p x q = n.

The number n is not prime. It has only two factors, p and q. Now suppose each of p and q are 100 decimal digits long (or more). Then the length of n is 200 (or more). The RSA method uses p and q (and n) to produce e and d. Read the RSA paper, page 6. This involves some nice math, which I will not elaborate on here.

A user R can publish n and e, keeping d (and p and q) private. Somebody wanting to send R a message uses n and e to encrypt the message. R uses n and d to decrypt the message. Knowing n it is still very difficult to compute d, even if you know e. Computing d is tantamount to factoring n (into p and q). It is well known that the factoring problem is hard. Factoring n is only a bit less difficult than doing a search for p (or q), but it is not easy enough to make it feasible with present day computational facilities.

And there is more interesting stuff. You can go to my previous post and read up on it. The essential point is this. For a public key system, the person owning the key makes public his key for encryption. However, the decryption key, which the owner holds private, is required for reading the encrypted message. People use his encryption key to code messages, and they send messages to the key owner. He is the only one with the decryption key, and he is the only one who can read messages encrypted with his key.

The deal is this. The public key is a large integer, maybe hundreds of digits long. It’s a composite, the product of two prime numbers. If you can factor the encryption key and obtain the two prime factors, then you can compute the decryption key and read all the secret mail sent to the owner.

This is not to say the Fed uses this method, but if they did, they might do the following:

  1. Determine the new Prime Rate, a few days in advance. And keep it a secret.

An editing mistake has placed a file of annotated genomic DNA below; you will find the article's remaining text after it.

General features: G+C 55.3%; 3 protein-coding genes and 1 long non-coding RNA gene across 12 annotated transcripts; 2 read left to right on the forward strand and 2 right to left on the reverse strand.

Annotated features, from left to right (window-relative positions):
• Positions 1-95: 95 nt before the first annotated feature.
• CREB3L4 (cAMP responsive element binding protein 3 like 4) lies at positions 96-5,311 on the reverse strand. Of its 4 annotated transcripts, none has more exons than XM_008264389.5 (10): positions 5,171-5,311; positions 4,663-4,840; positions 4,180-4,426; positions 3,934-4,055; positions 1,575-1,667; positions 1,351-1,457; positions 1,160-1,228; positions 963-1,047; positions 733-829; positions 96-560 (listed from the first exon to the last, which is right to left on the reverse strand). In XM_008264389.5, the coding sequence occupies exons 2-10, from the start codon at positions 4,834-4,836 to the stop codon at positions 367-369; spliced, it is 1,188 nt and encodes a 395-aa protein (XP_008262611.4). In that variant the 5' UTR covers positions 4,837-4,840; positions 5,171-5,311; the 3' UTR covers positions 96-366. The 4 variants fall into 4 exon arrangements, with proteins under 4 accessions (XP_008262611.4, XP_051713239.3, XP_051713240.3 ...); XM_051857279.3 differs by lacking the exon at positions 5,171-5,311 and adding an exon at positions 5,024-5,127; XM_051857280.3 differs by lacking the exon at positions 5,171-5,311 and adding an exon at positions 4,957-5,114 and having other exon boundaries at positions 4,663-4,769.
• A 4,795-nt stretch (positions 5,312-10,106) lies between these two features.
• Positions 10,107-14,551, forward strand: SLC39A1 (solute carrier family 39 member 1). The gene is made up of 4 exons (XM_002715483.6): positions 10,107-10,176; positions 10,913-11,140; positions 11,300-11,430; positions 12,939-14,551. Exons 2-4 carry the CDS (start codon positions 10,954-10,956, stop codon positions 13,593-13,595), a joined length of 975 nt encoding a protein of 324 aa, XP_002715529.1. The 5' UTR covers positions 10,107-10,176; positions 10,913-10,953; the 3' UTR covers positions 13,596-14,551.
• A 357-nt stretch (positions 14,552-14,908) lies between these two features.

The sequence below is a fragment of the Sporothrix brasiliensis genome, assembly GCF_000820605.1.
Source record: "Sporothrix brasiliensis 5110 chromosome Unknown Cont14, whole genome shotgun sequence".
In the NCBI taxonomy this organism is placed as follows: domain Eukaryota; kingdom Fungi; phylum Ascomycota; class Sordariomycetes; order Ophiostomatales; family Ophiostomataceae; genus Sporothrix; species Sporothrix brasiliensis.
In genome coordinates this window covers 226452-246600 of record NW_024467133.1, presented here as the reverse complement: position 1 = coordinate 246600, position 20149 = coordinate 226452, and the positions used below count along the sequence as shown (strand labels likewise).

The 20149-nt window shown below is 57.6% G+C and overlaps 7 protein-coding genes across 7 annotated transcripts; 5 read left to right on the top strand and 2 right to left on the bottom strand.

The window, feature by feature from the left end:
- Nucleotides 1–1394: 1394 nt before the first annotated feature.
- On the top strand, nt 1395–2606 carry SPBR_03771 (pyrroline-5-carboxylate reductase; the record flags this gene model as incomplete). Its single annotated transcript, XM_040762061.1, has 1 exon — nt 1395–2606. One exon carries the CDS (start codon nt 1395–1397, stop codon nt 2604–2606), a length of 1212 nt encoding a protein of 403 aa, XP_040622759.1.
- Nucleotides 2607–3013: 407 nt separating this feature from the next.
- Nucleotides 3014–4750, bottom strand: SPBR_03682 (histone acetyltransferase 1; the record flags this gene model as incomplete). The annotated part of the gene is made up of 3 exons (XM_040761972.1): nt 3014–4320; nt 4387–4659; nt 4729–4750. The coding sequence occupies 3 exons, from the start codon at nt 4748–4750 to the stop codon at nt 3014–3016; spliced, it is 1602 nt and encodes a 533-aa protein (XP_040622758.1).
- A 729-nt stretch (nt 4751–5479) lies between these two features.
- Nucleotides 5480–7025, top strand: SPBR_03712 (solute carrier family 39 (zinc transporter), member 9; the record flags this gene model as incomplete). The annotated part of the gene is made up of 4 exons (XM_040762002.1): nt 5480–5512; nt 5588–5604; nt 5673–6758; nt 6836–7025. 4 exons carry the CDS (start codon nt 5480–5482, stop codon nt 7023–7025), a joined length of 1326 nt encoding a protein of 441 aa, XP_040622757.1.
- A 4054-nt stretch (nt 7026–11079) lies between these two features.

2. Pput the Prime Rate information on a secure server. A secret key would be required to access the server and read the new Prime Rate.
  3. The public key system is not used for sending lengthy messages. It’s only practical for sending short strings, such as the key to the Fed server.
  4. The gatekeeper of the Fed server would use the public keys of various parties (hopefully only Fed employees) to send them the pass code for the Prime Rate page.

Now, the crooks count on having one of the public keys in question. These keys really are public. If they can factor one of these public keys they can possibly eavesdrop on a communication link and obtain the encrypted pass code. The crooks compute the associated private key and read the pass code. Then they use the pass code to read the (unpublished) Prime Rate and get ready to make a lot of money in just a few hours.

Anyhow, that’s how it might work. Except that Riemann’s Hypothesis does not seem to be a key to factoring large prime numbers. For one thing, it’s a hypothesis. They conclusion is stated in the hypothesis. Everybody already knows what the conclusion is. The big deal about the Riemann Hypothesis is to prove that it’s true.

As a side note, the Riemann zeta function was an object of Alan Turing’s interest in constructing a computing machine. A good book about this episode is by Andrew Hodges, Alan Turing: The Enigma. The link is to my review of the book. A first rate movie, The Imitation Game, is based on the book, and a review is scheduled to be out next month.

For those who like to dabble in the arcane field of cryptology, you might be interested in reading a piece on The One Time-Pad and also The Codebreakers.

The Math Solution

I watched this the first couple of seasons when it came out in 2005, before I became averse to TV drama shows. I’m reviewing this episode because of something in the plot that piqued my interest. It’s NUMB3RS, by Nicolas Falacci and Cheryl Heuton, and it’s about math genius Charlie Eppes (David Krumholtz) and his brother Don (Rob Morrow), who is an FBI agent working in Los Angeles. Charlie, who is a math prof, helps his brother solve crimes by the application of arcane math principles. This is about the second episode of season one.

The plot revolves around tracking a bank robbery gang, and the opening shots show some statistics. Here, 16 banks were robbed, two robbers, average take is $2700, and no weapons employed. These two are called the Charm School Gang, because they are so polite. They even open the door for other customers when entering the bank, and they smile throughout the operation.